Under government pressure, Brazilian Congress passes weakened bill against Indian infanticide
Bill created to eliminate failure to report infanticide now shuts its eyes to it
By Julio Severo
Under pressure from the administration of President of Brazil Dilma Rousseff, the Brazilian House of Representatives has critically debilitated a bill establishing criminal accountability from health agents and agents of Funai (Brazilian acronym for National Indian Foundation, which supposedly should protect Indians) considered “neglectful” in cases of infanticide in tribes.
The custom of burying children alive, or to abandon them to die in forests, persists until today in several Brazilian tribes. Babies are chosen to die for several reasons, from being born with a physical handicap to being twin or single mother’s son. The main reason for those murders is the sorcerer’s decision. Being a spiritual leader over Indians, his decisions of life or death are obeyed in the highest degree.
The freedom that the State grants Indian spiritual leaders is a freedom that the State would never allow among Christian spiritual leaders. No Catholic priest or evangelical minister has protection under the law to decide the death of members of their churches. But in the Indian spiritual leader’s case, that “authority” is inviolable.
Funai refuses to comment on its reasons to prevent their agents and health agents from being held criminally accountable. The original bill draft, which protected Indian children, had the official support from evangelical and Catholic congressmen.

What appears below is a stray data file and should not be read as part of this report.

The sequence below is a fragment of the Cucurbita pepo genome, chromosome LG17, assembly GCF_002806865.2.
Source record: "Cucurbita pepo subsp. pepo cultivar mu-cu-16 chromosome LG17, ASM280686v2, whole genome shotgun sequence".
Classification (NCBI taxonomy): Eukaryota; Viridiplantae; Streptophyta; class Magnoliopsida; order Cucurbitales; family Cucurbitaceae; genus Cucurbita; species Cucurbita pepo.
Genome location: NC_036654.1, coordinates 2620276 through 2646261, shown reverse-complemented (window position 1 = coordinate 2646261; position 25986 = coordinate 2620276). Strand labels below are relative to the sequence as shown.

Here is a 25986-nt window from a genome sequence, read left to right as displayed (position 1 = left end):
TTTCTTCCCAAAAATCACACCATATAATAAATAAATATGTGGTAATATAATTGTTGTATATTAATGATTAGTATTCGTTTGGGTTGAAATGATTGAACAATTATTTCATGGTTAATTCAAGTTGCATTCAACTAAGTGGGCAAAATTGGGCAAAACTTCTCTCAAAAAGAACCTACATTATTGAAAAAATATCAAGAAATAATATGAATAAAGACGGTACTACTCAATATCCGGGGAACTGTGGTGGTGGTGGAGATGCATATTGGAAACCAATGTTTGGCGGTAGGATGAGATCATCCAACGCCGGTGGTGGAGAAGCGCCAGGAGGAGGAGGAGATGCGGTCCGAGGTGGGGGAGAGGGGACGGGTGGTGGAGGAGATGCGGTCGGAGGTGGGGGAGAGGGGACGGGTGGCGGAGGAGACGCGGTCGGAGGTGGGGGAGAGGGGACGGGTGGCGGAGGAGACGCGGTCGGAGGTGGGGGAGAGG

In the backstage, Funai, which is a state agency directly subordinate to the Brazilian government, worked, with CNBB (Brazilian Catholic Bishops’ Conference), to weaken the bill original draft with the argument that it would create an improper interference and it would reinforce “prejudice” against Indians.
The government logic is crazy: it wants to intervene brazenly in the freedom of Christians, under the excuse that murders of homosexuals in areas of drugs and prostitution are caused by the “prejudice” from Christians. And it wants no intervention against Indian sorcerers, who directly order babies’ murders, to protect Indians from “prejudice.” That is the logic of Nero, which protects murderers and blame Christians for murders that they have never committed.
Health agents have the state function of “visiting” Brazilians from house to house and registering, supposedly for health objectives, how many people live in a house, what they do, etc. If there are children, monitoring is much deeper, leading to intrusive inquiries about education and “health”, including an inspection to verify if children received all the vaccines. They don’t have any freedom to be “neglectful” when, in their prying task and surveillance, they meet Christian families that don’t vaccinate their children or that homeschool them. In those circumstances, they are forced to report the “criminal” families.
But, as far as Indian tribes are concerned, the State failure in monitoring has become standard, especially over children whose lives are under threat. In that case, health agents and Funai agents are free to be “neglectful” and to pretend that they didn’t see anything when they witnessed an Indian sorcerer’s insane decision condemning Indian babies to death.
Portuguese version of this article: Sob pressão da Funai, Congresso Nacional aprova lei aguada contra infanticídio indígena
German version of this article: Auf Druck der Regierung verwässert der brasilianische Nationalkongress den Gesetzesentwurf gegen indianischen Kindesmord
Source: Julio Severo in English:
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